Ultimately Katherine Russell Tsarnaev’s income made the couple ineligible for welfare and they stopped receiving state money in November 2012.
Welfare officials have been forced to divulge details of the aid that was paid out to the family of the bombing suspects.
Mass. Gov. Patrick Deval told state agencies last week that they should not discuss the details of what government assistance Tamerlan and Dzhokhar Tsarnaev had received, citing privacy concerns.
Welfare information is not available for public release unless the person in question provides their consent, but it is available to lawmakers.
Massachusetts State Rep. David Linsky called on the state’s Department of Transitional Assistance to provide him with the information.
David Linksy issued an ultimatum on Thursday to welfare officials, giving them 24 hours to provide the information.
The letter from Rep. David Linsky was provided to the Boston Herald.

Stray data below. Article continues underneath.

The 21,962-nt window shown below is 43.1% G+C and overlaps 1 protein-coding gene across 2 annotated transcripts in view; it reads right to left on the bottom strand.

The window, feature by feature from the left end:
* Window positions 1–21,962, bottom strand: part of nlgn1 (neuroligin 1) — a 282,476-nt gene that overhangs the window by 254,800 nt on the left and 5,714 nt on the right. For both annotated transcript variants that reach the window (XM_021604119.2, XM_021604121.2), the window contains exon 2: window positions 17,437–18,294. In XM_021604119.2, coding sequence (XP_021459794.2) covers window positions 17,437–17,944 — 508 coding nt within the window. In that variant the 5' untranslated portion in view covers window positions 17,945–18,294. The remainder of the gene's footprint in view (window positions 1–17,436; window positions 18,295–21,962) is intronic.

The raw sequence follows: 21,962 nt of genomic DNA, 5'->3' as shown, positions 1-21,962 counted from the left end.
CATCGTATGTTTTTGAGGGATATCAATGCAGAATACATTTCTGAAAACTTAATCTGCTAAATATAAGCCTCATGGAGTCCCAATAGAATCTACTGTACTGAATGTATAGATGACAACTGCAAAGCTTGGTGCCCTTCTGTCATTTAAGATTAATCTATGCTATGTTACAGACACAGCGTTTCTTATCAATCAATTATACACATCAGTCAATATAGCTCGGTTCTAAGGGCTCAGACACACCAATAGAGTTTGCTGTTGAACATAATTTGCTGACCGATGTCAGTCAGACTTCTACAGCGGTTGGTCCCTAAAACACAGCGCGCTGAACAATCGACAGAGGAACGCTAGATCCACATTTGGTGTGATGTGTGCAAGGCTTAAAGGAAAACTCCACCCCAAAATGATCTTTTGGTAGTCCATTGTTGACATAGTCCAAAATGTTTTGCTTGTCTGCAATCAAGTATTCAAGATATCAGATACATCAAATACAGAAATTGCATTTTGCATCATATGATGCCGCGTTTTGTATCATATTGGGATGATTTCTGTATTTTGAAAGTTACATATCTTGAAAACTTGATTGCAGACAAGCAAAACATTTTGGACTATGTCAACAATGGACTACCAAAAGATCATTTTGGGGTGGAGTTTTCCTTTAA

“My office is working to fully comply with your request,” DTA interim commissioner Stacey Monahan wrote in his report to Rep. David Linsky, saying they were only providing a summary “given the great interest in this matter”.
In addition to the aid paid out to Tamerlan Tsarnaev and Katherine Russell, both alleged Boston bombers had benefited from welfare since their parents Anzor and Zubeidat Tsarnaev collected foodstamps and TAFDC – from 2002 to 2004 and again in 2009 to 2011.
Since the Tsarnaevs are Chechen immigrants, some wondered why they received aid. But the state agency explained that they were considered eligible for the public assistance.
“The Tsarnaev parents were eligible to receive benefits as legal, non-citizen residents who were granted asylum status and met the basic eligibility criteria for DTA, including household income levels, presence of dependent children and other factors,” the DTA interim commissioner Stacey Monahan said in a letter addressed to David Linsky, Chairman of the House Post Audit and Oversight Committee.
The Herald had reported that sources who knew Tamerlan Tsarnaev said that though he sported a flashy appearance, he failed to earn very much money for his family and was essentially a stay-at-home dad.
His younger brother, Dzhokhar Tsarnaev, has been described as more entrepreneurial.